More than four million Senegalese follow the Mouride Way, a Sufi movement based on the teachings of Sheikh Amadou Bamba, a mystic who died in 1927. A single surviving photograph of Bamba, taken around 1913 and reproduced in this fascinating monograph, has become iconic: in it, Bamba wears a startlingly white, long-sleeved robe and a loose, white wrap across his head; his features are difficult to discern, sharply in shadow and light, and his standing posture is direct and upright. Mourides believe that images of Bamba offer potency, protection and prosperity. Artists across Senegal, but mostly centered in Dakar, have taken this arresting image and infinitely reproduced it, creating devotional murals, textiles and glass art.
     

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    Sufi Women of America : Angels in the Making
    Author: Laleh Bakhtiar;

    Seven contemporary Sufi women are interviewed and their responses are compared to traditional psychology. This book has received rave reviews by main stream America because it shows how Western women come to submission to God's Will (islam) and then sought the further dimension of commitment to inner change as part of the Sufi way of purification of the soul (tazkiyah-i nafs).
     

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    The Sufi Orders in Islam,
    Author: John Spencer. Trimingham;

    Sufism, the name given to Islamic mysticism, has been the subject of many studies, but the orders through which the organizational aspect of the Sufi spirit was expressed have been neglected. Here, author J. Spencer Trimingham offers a clear and detailed account of the formation and development of the Sufi schools and orders (tariqas) from the second century of Islam until modern times. Trimingham focuses on the practical disciplines behind the mystical aspects of Sufism which initially attracted a Western audience. He shows how Sufism developed and changed, traces its relationship to the unfolding and spread of mystical ideas, and describes in sharp detail its rituals and ceremonial practices.

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    Tabala Wolof: Sufi Drumming Of Senegal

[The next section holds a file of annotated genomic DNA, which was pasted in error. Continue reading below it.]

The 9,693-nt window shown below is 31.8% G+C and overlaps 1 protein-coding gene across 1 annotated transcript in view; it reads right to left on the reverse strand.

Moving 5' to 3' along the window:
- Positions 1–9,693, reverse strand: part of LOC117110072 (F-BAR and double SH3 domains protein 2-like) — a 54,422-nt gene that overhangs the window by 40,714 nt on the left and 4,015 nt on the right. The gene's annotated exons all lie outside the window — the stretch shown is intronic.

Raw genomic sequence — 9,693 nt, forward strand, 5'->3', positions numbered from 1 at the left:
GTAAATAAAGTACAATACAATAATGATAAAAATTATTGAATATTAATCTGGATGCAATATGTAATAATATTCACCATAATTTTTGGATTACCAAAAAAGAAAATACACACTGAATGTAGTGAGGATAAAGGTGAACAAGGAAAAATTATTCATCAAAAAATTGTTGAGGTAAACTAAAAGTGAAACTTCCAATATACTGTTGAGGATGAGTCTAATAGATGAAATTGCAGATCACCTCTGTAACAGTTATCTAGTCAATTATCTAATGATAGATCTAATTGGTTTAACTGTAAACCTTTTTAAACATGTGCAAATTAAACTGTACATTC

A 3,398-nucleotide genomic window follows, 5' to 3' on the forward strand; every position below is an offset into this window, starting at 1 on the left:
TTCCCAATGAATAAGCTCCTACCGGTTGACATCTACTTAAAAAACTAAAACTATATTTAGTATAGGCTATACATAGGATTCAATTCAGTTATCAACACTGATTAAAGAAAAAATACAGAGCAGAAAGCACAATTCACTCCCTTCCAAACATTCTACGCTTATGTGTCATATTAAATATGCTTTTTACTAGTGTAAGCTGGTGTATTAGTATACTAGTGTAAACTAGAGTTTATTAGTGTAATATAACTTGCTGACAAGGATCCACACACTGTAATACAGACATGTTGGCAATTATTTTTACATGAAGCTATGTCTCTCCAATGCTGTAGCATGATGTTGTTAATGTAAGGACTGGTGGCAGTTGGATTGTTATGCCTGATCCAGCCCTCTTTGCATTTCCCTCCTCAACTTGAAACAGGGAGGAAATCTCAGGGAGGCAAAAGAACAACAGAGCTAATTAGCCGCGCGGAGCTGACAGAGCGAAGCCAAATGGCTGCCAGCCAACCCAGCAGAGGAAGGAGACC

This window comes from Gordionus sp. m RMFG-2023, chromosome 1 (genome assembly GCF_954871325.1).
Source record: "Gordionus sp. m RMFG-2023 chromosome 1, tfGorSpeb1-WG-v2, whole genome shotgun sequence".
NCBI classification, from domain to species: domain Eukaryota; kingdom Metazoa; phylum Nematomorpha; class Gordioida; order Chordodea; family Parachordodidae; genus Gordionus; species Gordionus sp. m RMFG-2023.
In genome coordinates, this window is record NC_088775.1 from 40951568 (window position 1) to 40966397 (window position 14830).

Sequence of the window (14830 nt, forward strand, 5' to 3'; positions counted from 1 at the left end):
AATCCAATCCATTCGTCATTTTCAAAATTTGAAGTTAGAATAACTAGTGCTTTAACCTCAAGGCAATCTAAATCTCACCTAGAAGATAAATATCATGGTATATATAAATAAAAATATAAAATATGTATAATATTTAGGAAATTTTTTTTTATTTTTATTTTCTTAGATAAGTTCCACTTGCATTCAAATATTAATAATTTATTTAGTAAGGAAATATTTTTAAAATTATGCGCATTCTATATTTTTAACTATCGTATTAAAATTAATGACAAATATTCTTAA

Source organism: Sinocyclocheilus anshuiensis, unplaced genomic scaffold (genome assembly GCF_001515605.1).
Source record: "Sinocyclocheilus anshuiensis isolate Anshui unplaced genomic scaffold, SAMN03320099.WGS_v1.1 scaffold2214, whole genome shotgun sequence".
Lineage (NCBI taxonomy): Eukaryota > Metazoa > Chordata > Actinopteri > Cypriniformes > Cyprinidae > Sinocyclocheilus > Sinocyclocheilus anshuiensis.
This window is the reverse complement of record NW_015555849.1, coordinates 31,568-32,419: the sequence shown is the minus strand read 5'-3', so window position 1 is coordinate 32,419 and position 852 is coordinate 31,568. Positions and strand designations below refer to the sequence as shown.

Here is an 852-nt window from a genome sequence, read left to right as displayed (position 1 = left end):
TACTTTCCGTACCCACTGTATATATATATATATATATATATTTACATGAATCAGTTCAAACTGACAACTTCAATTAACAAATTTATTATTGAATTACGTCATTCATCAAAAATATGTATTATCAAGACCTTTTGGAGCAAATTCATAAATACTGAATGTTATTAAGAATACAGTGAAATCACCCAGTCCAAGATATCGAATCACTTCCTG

MOURIDISM is a recent phenomenon in Senegal, where Islam is organized through brotherhoods, or tariqats, in the same way as it is in other West African nations, such as Nigeria and the Cote d'Ivoire (Ivory Coast). In Senegal, however, French colonial pressure turned Islam into a means of resistance and force. A preacher of the Koran, named Ahmadou Bamba, encouraged the people to work and to persevere with the thought of salvation in the next life - an idea spread by spiritual guides, known as Marabouts. The Marabouts gained a mass popular following in desperate times, and are today extremely prominent, with their followers being called Mourides. Mourides of the Baye Fall (followers of one of Bamba's disciples) have a very distinct appearance: they are usually thin and gaunt, with a mass of dreadlock hair. The most famous musician is Cheikh Lo, fast being recognized as the new voice of African music, with two recordings so far for London-based World Circuit Records, who, fortunately for distribution to American audiences, recently forged a deal with Nonesuch, a subsidiary of Atlantic Records. Cheikh Lo has been likened to Africa's greatest pop star, Youssou N'Dour, who is also a Mouride, and, in fact, produced Lo's second album. But the spiritual aspect of Lo's music is far more prominent, although still a world away from styles such as Qawwali, or Moroccan Trance.

    This Mouridian style of music is called mbalax, and uses a complex beat not easily appreciated by Western ears. While N'Dour attempted to overcome this by using many Western instruments, Lo has chosen to record his songs acoustically, believing that this simpified approach allows for much greater public accessibility. For his own particular type of music, Lo has won numerous awards in Africa, including an Order of National Merit from the President of Senegal. He has also managed to tour successfully throughout Europe, perhaps due to the large and supportive emigrant populations of Senegalese, particularly in Italy and France, where they number over 35,000 and 60,000 respectively (Istituto Nazionale di Statistica and Recensements de la population de 1990 et 1999). Lo, however, is by no means alone in creating music distinctive of the region. He has many contemporaries, male and female, who have yet to gain any audience outside Senegal or Senegalese communities: artists such as the young female ensemble, Groupe Sope Noreyni, or Omar Pene, a male political singer.